The government is cutting the Research and Development Tax Incentive for businesses with an Australian turnover of over $20 billion a year in order to fund the government’s jobs package, which it says will assist small to medium businesses.
Treasurer Wayne Swan and Industry and Innovation Minister Greg Combet announced the changes yesterday, which will provide an estimated $1 billion in savings to fund the government’s industry and innovation policy statement, A Plan for Australian Jobs.
Swan said the changes, which will apply to income years starting on or after July 1, 2013, will better target the incentive to ensure businesses most in need of support can grow and prosper and will affect less than 20 businesses.
“The R&D Tax Incentive is one of the most important elements of the government’s support for our innovation system. It will continue to provide generous, easy-to-access support for around 10,000 companies each year who are undertaking eligible R&D,” he said.
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Businesses with a turnover of less than $20 million doing eligible R&D can receive an uncapped fully refundable offset if they are in tax loss and, from 2014, eligible companies will be able to receive refunds as quarterly credits.
The government says this will improve cashflow and help them conduct more R&D.
A Plan for Australian Jobs is aimed at assisting SMEs through a $378.6 million Venture Australia package to facilitate the growth of Australian innovation-driven businesses by improving access to finance and business expertise.
The government will establish up to 10 “Industry Innovation Precincts” to boost collaboration between businesses and researchers to develop the skills, technologies and capabilities needed for business success.
The precincts will be modelled on those in California’s Silicon Valley and Italy’s Biella textile district and each will help direct a total of $236 million in Australian Research Council grants.
Combet described these precincts as the “centrepiece” of the policy. The first precincts have been announced as manufacturing precincts in Adelaide and Melbourne and a food precinct in Melbourne.
The government also announced a $27.7 million Enterprise Solutions Program to help SMEs gain access to public sector markets and the extension of Enterprise Connect, the government’s business advisory service, to provide important services to more Australian SMEs across more sectors.
It will also launch a Growth Opportunities and Leadership Development initiative to provide focused support for SMEs with high growth potential.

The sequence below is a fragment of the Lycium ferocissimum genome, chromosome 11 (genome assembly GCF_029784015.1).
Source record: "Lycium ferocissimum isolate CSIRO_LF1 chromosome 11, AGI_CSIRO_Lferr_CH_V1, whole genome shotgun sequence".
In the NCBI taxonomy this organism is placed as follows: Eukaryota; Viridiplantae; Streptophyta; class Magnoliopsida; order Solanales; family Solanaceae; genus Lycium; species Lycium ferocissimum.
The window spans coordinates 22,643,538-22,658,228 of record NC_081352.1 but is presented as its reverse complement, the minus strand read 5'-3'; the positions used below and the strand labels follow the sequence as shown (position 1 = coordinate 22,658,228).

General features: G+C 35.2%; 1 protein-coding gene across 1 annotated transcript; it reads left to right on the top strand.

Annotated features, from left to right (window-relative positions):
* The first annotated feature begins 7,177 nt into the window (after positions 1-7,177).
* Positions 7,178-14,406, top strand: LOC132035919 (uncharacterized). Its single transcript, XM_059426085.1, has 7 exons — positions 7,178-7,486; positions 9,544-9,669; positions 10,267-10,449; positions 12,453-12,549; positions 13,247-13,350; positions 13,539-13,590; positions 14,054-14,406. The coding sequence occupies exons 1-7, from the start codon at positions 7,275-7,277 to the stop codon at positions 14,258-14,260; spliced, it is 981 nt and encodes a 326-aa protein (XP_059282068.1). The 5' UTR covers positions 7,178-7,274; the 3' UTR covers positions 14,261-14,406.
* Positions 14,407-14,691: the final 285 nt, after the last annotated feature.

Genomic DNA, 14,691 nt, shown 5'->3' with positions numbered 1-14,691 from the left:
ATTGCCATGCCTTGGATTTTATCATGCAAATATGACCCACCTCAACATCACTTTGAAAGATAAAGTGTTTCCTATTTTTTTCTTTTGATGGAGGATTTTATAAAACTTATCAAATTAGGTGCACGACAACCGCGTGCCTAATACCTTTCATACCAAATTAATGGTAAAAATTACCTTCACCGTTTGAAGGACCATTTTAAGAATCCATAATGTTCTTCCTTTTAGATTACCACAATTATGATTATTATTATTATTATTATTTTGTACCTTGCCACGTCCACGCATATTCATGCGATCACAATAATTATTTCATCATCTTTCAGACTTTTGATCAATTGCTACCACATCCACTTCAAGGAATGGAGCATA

“The government’s Plan for Australian Jobs will improve opportunities for Australia’s small to medium-sized businesses to innovate, grow, export and create new jobs so we continue to build a diverse and flexible economy,” Combet said.
Peter Anderson, chief executive of the Australian Chamber of Commerce and Industry, told SmartCompany the measures deserved support from the business community but warned they would not assist the majority of SMEs.
“The government’s willingness to support research and development in small and medium enterprises is welcome but it comes on the back of some past cutbacks in that area which were damaging to our industrial base. So I think the government has made up some ground that had previously been lost,” he says.
But Anderson says the range of small businesses which are commercialising innovation for market are relatively few in number and restricted to specialist industries.
“Most SME operators will not feel the benefit of the change; they are more concerned with the daily pressures of making ends meet. So the government’s announcement yesterday, while welcome, is no warrant for the government to divert attention from the other regulatory issues that small business requires immediate attention to,” he says.
Anderson says these issues include changes to the tax system to ease compliance obligations and changes to the industrial relations system to make it fairer for small business and for the government to consult much more meaningfully about small business policy.
“I do think it is robbing Peter to pay Paul by taking a tax benefit from R&D and redistributing it to the wider economy and the reason for it is you weaken the resources industry at the risk of weakening the whole economy and I think that is short sighted,” he says.
Australian Industry Group chief executive Innes Willox was also critical of the funding of the program by cutting the tax break for big business but said the measures announced by the government would strengthen the capabilities of Australia’s SMEs.
“For smaller businesses, the issues really revolve around whether the denial of the tax incentive means these very big businesses cut back on their R&D spend and, if so, what impact this has on the broader innovation system,” he says.
Indeed, the rationale for having an R&D Tax Incentive is that economy-wide benefits flow to businesses other than the business actually spending the money.”
However, Willox says a number of the measures announced are important for big-employing sectors under “extreme pressure” including in metals and metal product manufacturing, plastics and chemicals, retailing and residential and commercial construction.
Peter Strong, executive director of the Council of Small Business of Australia, says the changes are a good thing.
“I like the idea of having precincts. In the main it seems to reflect an understanding of how the true innovators behave and how we need to bring them together,” he says.
“The great innovators in Australia are small business… big business is good at taking those innovations and turning them into big business.”
This story first appeared on our sister site, SmartCompany.